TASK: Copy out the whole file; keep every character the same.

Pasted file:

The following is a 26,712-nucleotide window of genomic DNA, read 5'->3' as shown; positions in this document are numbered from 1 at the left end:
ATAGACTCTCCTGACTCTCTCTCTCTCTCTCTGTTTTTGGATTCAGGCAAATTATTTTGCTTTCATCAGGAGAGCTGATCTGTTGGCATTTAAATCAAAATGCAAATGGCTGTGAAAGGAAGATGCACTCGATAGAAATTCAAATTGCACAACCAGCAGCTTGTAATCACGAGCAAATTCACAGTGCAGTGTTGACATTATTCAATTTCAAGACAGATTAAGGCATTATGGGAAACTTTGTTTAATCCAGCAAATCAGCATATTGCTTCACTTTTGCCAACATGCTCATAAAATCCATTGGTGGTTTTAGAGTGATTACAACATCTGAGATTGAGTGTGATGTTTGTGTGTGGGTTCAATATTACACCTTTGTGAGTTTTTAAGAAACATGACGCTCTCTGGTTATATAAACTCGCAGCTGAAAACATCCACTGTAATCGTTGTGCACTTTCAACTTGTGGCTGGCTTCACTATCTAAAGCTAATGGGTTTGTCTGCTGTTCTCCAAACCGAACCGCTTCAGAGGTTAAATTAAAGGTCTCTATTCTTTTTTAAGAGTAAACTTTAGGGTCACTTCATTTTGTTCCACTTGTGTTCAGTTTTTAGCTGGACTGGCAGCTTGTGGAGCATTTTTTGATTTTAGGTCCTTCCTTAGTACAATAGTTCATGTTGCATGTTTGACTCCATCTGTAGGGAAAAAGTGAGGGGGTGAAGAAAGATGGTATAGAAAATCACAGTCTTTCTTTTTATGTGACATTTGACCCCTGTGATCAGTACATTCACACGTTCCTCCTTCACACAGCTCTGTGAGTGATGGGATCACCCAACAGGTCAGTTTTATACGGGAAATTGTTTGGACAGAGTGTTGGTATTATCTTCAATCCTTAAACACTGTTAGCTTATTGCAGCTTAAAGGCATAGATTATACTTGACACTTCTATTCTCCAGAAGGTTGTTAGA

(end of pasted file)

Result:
The following is a 26,712-nucleotide window of genomic DNA, read 5'->3' as shown; positions in this document are numbered from 1 at the left end:
ATAGACTCTCCTGACTCTCTCTCTCTCTCTCTGTTTTTGGATTCAGGCAAATTATTTTGCTTTCATCAGGAGAGCTGATCTGTTGGCATTTAAATCAAAATGCAAATGGCTGTGAAAGGAAGATGCACTCGATAGAAATTCAAATTGCACAACCAGCAGCTTGTAATCACGAGCAAATTCACAGTGCAGTGTTGACATTATTCAATTTCAAGACAGATTAAGGCATTATGGGAAACTTTGTTTAATCCAGCAAATCAGCATATTGCTTCACTTTTGCCAACATGCTCATAAAATCCATTGGTGGTTTTAGAGTGATTACAACATCTGAGATTGAGTGTGATGTTTGTGTGTGGGTTCAATATTACACCTTTGTGAGTTTTTAAGAAACATGACGCTCTCTGGTTATATAAACTCGCAGCTGAAAACATCCACTGTAATCGTTGTGCACTTTCAACTTGTGGCTGGCTTCACTATCTAAAGCTAATGGGTTTGTCTGCTGTTCTCCAAACCGAACCGCTTCAGAGGTTAAATTAAAGGTCTCTATTCTTTTTTAAGAGTAAACTTTAGGGTCACTTCATTTTGTTCCACTTGTGTTCAGTTTTTAGCTGGACTGGCAGCTTGTGGAGCATTTTTTGATTTTAGGTCCTTCCTTAGTACAATAGTTCATGTTGCATGTTTGACTCCATCTGTAGGGAAAAAGTGAGGGGGTGAAGAAAGATGGTATAGAAAATCACAGTCTTTCTTTTTATGTGACATTTGACCCCTGTGATCAGTACATTCACACGTTCCTCCTTCACACAGCTCTGTGAGTGATGGGATCACCCAACAGGTCAGTTTTATACGGGAAATTGTTTGGACAGAGTGTTGGTATTATCTTCAATCCTTAAACACTGTTAGCTTATTGCAGCTTAAAGGCATAGATTATACTTGACACTTCTATTCTCCAGAAGGTTGTTAGA